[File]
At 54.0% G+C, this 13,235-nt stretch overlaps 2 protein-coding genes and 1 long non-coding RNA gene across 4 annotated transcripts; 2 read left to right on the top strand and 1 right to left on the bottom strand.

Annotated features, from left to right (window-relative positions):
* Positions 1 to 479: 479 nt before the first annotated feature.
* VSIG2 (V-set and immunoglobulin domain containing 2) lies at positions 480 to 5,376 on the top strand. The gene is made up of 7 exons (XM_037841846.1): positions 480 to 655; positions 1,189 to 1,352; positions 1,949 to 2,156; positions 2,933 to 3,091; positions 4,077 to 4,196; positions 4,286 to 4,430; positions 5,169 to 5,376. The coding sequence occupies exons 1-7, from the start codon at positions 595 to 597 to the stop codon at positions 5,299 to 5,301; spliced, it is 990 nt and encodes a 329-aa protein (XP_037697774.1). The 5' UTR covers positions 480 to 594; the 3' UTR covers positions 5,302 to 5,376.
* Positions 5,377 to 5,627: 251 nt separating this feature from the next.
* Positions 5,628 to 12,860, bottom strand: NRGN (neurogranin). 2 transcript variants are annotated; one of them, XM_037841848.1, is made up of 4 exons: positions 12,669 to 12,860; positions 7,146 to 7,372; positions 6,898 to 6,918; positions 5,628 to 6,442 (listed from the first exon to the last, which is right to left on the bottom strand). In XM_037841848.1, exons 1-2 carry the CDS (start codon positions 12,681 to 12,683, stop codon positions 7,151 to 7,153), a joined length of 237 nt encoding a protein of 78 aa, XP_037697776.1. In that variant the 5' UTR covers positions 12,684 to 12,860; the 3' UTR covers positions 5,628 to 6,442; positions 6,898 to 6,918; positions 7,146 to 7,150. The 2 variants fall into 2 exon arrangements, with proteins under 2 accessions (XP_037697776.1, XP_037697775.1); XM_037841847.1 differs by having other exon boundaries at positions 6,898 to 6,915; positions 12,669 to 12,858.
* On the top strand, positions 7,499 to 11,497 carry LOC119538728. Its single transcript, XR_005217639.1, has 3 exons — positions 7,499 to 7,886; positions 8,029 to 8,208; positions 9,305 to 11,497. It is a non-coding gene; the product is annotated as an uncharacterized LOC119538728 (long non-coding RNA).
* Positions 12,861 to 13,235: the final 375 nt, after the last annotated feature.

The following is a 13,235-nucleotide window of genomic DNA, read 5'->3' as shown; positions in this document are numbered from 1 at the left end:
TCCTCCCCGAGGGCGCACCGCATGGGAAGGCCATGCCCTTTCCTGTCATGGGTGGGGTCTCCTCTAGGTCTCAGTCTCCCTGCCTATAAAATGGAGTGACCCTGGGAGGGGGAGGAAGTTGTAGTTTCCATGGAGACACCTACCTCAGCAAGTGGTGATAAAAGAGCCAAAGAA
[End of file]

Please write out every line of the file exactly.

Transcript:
At 54.0% G+C, this 13,235-nt stretch overlaps 2 protein-coding genes and 1 long non-coding RNA gene across 4 annotated transcripts; 2 read left to right on the top strand and 1 right to left on the bottom strand.

Annotated features, from left to right (window-relative positions):
* Positions 1 to 479: 479 nt before the first annotated feature.
* VSIG2 (V-set and immunoglobulin domain containing 2) lies at positions 480 to 5,376 on the top strand. The gene is made up of 7 exons (XM_037841846.1): positions 480 to 655; positions 1,189 to 1,352; positions 1,949 to 2,156; positions 2,933 to 3,091; positions 4,077 to 4,196; positions 4,286 to 4,430; positions 5,169 to 5,376. The coding sequence occupies exons 1-7, from the start codon at positions 595 to 597 to the stop codon at positions 5,299 to 5,301; spliced, it is 990 nt and encodes a 329-aa protein (XP_037697774.1). The 5' UTR covers positions 480 to 594; the 3' UTR covers positions 5,302 to 5,376.
* Positions 5,377 to 5,627: 251 nt separating this feature from the next.
* Positions 5,628 to 12,860, bottom strand: NRGN (neurogranin). 2 transcript variants are annotated; one of them, XM_037841848.1, is made up of 4 exons: positions 12,669 to 12,860; positions 7,146 to 7,372; positions 6,898 to 6,918; positions 5,628 to 6,442 (listed from the first exon to the last, which is right to left on the bottom strand). In XM_037841848.1, exons 1-2 carry the CDS (start codon positions 12,681 to 12,683, stop codon positions 7,151 to 7,153), a joined length of 237 nt encoding a protein of 78 aa, XP_037697776.1. In that variant the 5' UTR covers positions 12,684 to 12,860; the 3' UTR covers positions 5,628 to 6,442; positions 6,898 to 6,918; positions 7,146 to 7,150. The 2 variants fall into 2 exon arrangements, with proteins under 2 accessions (XP_037697776.1, XP_037697775.1); XM_037841847.1 differs by having other exon boundaries at positions 6,898 to 6,915; positions 12,669 to 12,858.
* On the top strand, positions 7,499 to 11,497 carry LOC119538728. Its single transcript, XR_005217639.1, has 3 exons — positions 7,499 to 7,886; positions 8,029 to 8,208; positions 9,305 to 11,497. It is a non-coding gene; the product is annotated as an uncharacterized LOC119538728 (long non-coding RNA).
* Positions 12,861 to 13,235: the final 375 nt, after the last annotated feature.

The following is a 13,235-nucleotide window of genomic DNA, read 5'->3' as shown; positions in this document are numbered from 1 at the left end:
TCCTCCCCGAGGGCGCACCGCATGGGAAGGCCATGCCCTTTCCTGTCATGGGTGGGGTCTCCTCTAGGTCTCAGTCTCCCTGCCTATAAAATGGAGTGACCCTGGGAGGGGGAGGAAGTTGTAGTTTCCATGGAGACACCTACCTCAGCAAGTGGTGATAAAAGAGCCAAAGAA